As States Toy With Reform, Legal Tech Cos. Fill Justice Gap

More than 100 legal technology companies have formed in the last 10 years to provide legal assistance to millions of Americans who can't afford an attorney, helping to bridge a gap in access to justice, while less than a handful of states have taken action to expand the practice of law.

According to the Legal Services Corporation's 2022 Justice Gap Study, low-income Americans do not get adequate legal help for 92% of their substantial civil legal problems and the cost of legal assistance is a barrier.

One way to lower the cost of legal assistance would be to open the practice of law to non-attorneys. However, according to the American Bar Association Center for Innovation's Legal Innovation Regulatory Survey, Utah and Minnesota are the only states experimenting with allowing non-attorneys to provide limited legal advice through regulatory reform programs.

David Engstrom, a Stanford Law School professor and a member of the California Bar's "Closing the Justice Gap Working Group," told Law360 Pulse in a recent interview that state bars and regulators are slow to implement regulatory reform because of inertia and protectionism.

"Welcoming new providers into the [legal] system threatens the bottom line … of lawyers," Engstrom said.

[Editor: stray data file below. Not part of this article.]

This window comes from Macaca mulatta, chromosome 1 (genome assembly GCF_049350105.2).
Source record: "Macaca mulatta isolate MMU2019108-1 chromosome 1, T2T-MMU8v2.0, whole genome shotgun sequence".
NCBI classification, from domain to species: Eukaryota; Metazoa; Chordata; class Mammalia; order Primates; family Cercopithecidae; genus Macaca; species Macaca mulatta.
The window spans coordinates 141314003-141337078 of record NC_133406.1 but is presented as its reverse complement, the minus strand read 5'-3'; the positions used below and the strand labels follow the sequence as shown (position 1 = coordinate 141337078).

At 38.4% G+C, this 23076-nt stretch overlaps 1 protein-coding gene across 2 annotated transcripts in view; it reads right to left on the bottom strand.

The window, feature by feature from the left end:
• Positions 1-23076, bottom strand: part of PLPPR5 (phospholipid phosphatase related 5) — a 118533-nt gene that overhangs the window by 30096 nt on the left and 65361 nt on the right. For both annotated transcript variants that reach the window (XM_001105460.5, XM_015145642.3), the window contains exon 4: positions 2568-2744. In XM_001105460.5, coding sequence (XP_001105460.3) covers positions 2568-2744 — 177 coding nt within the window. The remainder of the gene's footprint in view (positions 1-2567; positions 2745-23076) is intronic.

Utah became a legal innovation trailblazer during the COVID-19 pandemic in August 2020 when it launched a regulatory sandbox to expand the practice of law in the state. The sandbox permits entities to practice law that traditionally would not be allowed to under the state's legal rules. These include law firms owned by non-lawyers, companies employing attorneys to provide legal advice to consumers and technology platforms offering legal advice.

Meanwhile, Minnesota in March 2021 launched a statewide two-year pilot program that permits approved legal paraprofessionals to represent and advise clients in select housing and family court matters under the supervision of an attorney licensed in the state.

In the Southwest, Arizona has taken a different approach by formally changing its legal rules to authorize alternative business structures, such as law firms owned by non-attorneys, to practice in the state. Utah allows these entities to participate in its regulatory sandbox.